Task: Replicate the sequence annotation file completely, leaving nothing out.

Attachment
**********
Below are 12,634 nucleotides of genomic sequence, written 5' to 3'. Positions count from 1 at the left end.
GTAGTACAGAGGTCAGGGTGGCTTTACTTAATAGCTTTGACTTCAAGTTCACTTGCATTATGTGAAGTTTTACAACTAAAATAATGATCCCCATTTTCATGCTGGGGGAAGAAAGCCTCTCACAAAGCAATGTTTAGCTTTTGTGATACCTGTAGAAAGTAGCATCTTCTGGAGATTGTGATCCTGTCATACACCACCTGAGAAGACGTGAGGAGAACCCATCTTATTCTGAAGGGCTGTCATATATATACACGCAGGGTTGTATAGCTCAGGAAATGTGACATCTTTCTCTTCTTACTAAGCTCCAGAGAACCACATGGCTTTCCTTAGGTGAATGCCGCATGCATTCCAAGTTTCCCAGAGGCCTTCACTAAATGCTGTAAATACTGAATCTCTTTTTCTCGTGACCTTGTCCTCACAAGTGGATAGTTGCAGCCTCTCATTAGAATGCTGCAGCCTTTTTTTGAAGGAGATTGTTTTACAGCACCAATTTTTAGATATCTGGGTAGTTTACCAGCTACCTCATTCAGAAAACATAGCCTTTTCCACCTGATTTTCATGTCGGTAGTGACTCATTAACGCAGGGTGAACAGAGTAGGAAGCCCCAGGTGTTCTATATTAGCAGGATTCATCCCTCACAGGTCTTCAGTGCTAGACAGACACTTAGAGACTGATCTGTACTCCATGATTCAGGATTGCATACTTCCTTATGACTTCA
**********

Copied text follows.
Below are 12,634 nucleotides of genomic sequence, written 5' to 3'. Positions count from 1 at the left end.
GTAGTACAGAGGTCAGGGTGGCTTTACTTAATAGCTTTGACTTCAAGTTCACTTGCATTATGTGAAGTTTTACAACTAAAATAATGATCCCCATTTTCATGCTGGGGGAAGAAAGCCTCTCACAAAGCAATGTTTAGCTTTTGTGATACCTGTAGAAAGTAGCATCTTCTGGAGATTGTGATCCTGTCATACACCACCTGAGAAGACGTGAGGAGAACCCATCTTATTCTGAAGGGCTGTCATATATATACACGCAGGGTTGTATAGCTCAGGAAATGTGACATCTTTCTCTTCTTACTAAGCTCCAGAGAACCACATGGCTTTCCTTAGGTGAATGCCGCATGCATTCCAAGTTTCCCAGAGGCCTTCACTAAATGCTGTAAATACTGAATCTCTTTTTCTCGTGACCTTGTCCTCACAAGTGGATAGTTGCAGCCTCTCATTAGAATGCTGCAGCCTTTTTTTGAAGGAGATTGTTTTACAGCACCAATTTTTAGATATCTGGGTAGTTTACCAGCTACCTCATTCAGAAAACATAGCCTTTTCCACCTGATTTTCATGTCGGTAGTGACTCATTAACGCAGGGTGAACAGAGTAGGAAGCCCCAGGTGTTCTATATTAGCAGGATTCATCCCTCACAGGTCTTCAGTGCTAGACAGACACTTAGAGACTGATCTGTACTCCATGATTCAGGATTGCATACTTCCTTATGACTTCA